A key working here is Complex Adaptive System. 

Adaptability is a key aspect of exceptional teams, through engaging appropriate peoples that are tied to success, promoting collaboration to achieve better outcomes amongst people and groups (e.g. more win-win scenarios, better products and better service), and fostering innovation within and across organizations. The Complex Adaptive System culture requires team members to be ‘comfortable in complexity’ (and in fact comfortable in chaos aspects and leading them back to complexity). This requires working with heuristics; essentially rules of thumb, rather than non-negotiable rules that suggest that the rule is perfect and no situation has the advantage to entertain nuance. Rules of thumb can guide a team in such a manner that they are clear on outcomes but adaptable. 

The majority and highly definitive aspects of an exceptional team are operated in a Complex Adaptive System. 

“A complex system, contrary to what people believe, does not require complicated systems and regulations and intricate policies. The simpler, the better. Complications lead to multiplicative chains of unanticipated effects. Because of opacity, an intervention leads to unforeseen consequences, followed by apologies about the unforeseen aspect of the consequences, followed by apologies for the ‘unforeseen’ aspect of the consequences, then to another intervention to correct the secondary effects, leading to an explosive series of branching unforeseen responses, each one worse than the proceeding one.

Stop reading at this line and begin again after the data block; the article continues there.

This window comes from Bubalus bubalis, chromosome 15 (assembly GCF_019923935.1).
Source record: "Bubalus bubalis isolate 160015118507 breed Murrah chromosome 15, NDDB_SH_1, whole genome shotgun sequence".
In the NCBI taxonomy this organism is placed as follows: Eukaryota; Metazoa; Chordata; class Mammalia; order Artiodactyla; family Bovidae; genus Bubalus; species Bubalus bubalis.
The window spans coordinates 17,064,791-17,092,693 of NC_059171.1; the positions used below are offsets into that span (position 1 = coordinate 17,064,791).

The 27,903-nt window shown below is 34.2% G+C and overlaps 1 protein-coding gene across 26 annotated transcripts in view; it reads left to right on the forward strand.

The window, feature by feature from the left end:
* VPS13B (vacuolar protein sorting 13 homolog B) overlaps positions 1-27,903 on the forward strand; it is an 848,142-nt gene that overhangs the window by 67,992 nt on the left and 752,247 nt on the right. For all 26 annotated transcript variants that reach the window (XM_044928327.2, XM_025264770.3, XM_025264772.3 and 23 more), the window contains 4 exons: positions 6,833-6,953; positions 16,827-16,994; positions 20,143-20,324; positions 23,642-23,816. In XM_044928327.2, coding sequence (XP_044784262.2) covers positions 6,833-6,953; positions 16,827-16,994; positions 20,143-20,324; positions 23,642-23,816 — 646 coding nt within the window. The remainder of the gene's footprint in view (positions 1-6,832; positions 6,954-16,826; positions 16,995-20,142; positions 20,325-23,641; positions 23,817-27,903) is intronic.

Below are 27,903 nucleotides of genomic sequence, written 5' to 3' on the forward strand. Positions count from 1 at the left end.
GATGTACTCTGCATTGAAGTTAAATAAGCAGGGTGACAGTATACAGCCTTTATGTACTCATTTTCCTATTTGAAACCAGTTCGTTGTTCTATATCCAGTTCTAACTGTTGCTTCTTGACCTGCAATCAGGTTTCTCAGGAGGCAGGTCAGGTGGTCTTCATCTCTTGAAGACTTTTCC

Yet simplicity has been difficult to implement in modern life because it is against the spirit of a certain brand of people who seek sophistication so they can justify their profession. 

Heuristics are simplified rules of thumb that make things simple and easy to implement. But their main advantage is that the user knows that they are not perfect, just expedient, and is, therefore, less fooled by their powers. They become dangerous when we forget that.” - Nassim Nicholas Taleb, from Anti-Fragile: Things that Gain from Disorder


The process is important.  

And after a poor performance, it is often good to revisit it; the competition debrief should include coach-athlete agreement around a mutual understanding of what the process is, whether both are still committed to it, and what is required to move forward.  

Sport though - is tough.  

Because at the end of the day - outcome matters.

Mauricio Pochettino is a man after my own heart.  After yesterday's FA Cup semi-final loss to Manchester United, the Tottenham Hotspur manager offered this week’s last word: 

“We try to learn always but at some points, it is difficult … It is not always about learning, sometimes it is just about beating your opponent.”